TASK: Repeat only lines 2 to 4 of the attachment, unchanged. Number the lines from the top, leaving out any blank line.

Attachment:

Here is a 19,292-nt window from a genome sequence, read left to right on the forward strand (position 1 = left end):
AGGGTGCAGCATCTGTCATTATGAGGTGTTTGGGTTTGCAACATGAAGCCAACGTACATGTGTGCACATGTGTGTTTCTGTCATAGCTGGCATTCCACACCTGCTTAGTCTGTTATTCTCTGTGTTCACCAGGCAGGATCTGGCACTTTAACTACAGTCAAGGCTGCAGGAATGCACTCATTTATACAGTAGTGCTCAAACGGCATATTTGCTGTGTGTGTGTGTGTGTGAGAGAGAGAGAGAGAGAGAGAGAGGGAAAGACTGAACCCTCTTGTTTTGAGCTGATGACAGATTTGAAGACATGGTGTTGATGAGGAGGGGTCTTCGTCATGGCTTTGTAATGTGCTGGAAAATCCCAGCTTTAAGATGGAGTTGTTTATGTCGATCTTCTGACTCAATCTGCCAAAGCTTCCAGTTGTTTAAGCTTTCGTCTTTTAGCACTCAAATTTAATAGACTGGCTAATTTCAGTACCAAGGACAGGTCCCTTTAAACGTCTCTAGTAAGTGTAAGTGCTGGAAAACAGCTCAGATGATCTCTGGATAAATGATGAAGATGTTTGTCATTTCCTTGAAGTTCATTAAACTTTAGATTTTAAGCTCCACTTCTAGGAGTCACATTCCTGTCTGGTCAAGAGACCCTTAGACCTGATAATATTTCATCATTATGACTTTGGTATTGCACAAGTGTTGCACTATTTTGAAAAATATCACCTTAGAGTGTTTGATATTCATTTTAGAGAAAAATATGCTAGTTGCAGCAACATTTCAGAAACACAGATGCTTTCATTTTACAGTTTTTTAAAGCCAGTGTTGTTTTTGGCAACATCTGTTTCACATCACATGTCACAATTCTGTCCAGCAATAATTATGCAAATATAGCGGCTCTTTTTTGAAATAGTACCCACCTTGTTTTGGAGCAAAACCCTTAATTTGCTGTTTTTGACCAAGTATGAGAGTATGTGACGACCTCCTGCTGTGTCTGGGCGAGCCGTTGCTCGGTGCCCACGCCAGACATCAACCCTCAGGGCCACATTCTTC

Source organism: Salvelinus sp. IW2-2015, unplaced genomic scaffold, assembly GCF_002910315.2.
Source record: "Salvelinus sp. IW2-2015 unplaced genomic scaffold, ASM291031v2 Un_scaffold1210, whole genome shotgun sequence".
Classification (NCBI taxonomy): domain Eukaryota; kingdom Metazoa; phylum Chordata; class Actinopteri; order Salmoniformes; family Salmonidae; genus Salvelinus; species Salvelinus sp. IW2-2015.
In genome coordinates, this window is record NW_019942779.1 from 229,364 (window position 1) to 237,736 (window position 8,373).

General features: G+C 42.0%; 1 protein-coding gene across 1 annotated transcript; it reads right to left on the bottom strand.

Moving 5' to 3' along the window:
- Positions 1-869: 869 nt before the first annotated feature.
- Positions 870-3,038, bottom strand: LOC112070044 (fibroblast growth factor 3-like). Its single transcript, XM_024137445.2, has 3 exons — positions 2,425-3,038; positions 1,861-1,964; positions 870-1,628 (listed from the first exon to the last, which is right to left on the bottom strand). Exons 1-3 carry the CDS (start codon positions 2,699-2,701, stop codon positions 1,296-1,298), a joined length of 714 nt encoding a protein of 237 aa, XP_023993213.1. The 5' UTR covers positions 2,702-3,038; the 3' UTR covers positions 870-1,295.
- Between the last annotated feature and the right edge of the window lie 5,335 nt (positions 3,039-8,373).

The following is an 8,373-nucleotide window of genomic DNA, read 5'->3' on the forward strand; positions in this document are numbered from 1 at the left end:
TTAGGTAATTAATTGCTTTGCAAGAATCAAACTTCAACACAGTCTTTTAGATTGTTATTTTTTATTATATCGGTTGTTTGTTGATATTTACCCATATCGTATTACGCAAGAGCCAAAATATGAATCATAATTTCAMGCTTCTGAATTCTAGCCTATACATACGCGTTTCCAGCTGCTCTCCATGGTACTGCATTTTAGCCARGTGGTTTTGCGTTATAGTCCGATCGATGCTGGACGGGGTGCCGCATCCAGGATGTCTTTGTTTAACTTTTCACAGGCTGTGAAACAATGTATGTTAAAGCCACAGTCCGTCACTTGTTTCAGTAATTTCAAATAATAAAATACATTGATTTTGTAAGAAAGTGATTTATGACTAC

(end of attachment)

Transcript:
AGGGTGCAGCATCTGTCATTATGAGGTGTTTGGGTTTGCAACATGAAGCCAACGTACATGTGTGCACATGTGTGTTTCTGTCATAGCTGGCATTCCACACCTGCTTAGTCTGTTATTCTCTGTGTTCACCAGGCAGGATCTGGCACTTTAACTACAGTCAAGGCTGCAGGAATGCACTCATTTATACAGTAGTGCTCAAACGGCATATTTGCTGTGTGTGTGTGTGTGTGAGAGAGAGAGAGAGAGAGAGAGAGGGAAAGACTGAACCCTCTTGTTTTGAGCTGATGACAGATTTGAAGACATGGTGTTGATGAGGAGGGGTCTTCGTCATGGCTTTGTAATGTGCTGGAAAATCCCAGCTTTAAGATGGAGTTGTTTATGTCGATCTTCTGACTCAATCTGCCAAAGCTTCCAGTTGTTTAAGCTTTCGTCTTTTAGCACTCAAATTTAATAGACTGGCTAATTTCAGTACCAAGGACAGGTCCCTTTAAACGTCTCTAGTAAGTGTAAGTGCTGGAAAACAGCTCAGATGATCTCTGGATAAATGATGAAGATGTTTGTCATTTCCTTGAAGTTCATTAAACTTTAGATTTTAAGCTCCACTTCTAGGAGTCACATTCCTGTCTGGTCAAGAGACCCTTAGACCTGATAATATTTCATCATTATGACTTTGGTATTGCACAAGTGTTGCACTATTTTGAAAAATATCACCTTAGAGTGTTTGATATTCATTTTAGAGAAAAATATGCTAGTTGCAGCAACATTTCAGAAACACAGATGCTTTCATTTTACAGTTTTTTAAAGCCAGTGTTGTTTTTGGCAACATCTGTTTCACATCACATGTCACAATTCTGTCCAGCAATAATTATGCAAATATAGCGGCTCTTTTTTGAAATAGTACCCACCTTGTTTTGGAGCAAAACCCTTAATTTGCTGTTTTTGACCAAGTATGAGAGTATGTGACGACCTCCTGCTGTGTCTGGGCGAGCCGTTGCTCGGTGCCCACGCCAGACATCAACCCTCAGGGCCACATTCTTC

Source organism: Salvelinus sp. IW2-2015, unplaced genomic scaffold, assembly GCF_002910315.2.
Source record: "Salvelinus sp. IW2-2015 unplaced genomic scaffold, ASM291031v2 Un_scaffold1210, whole genome shotgun sequence".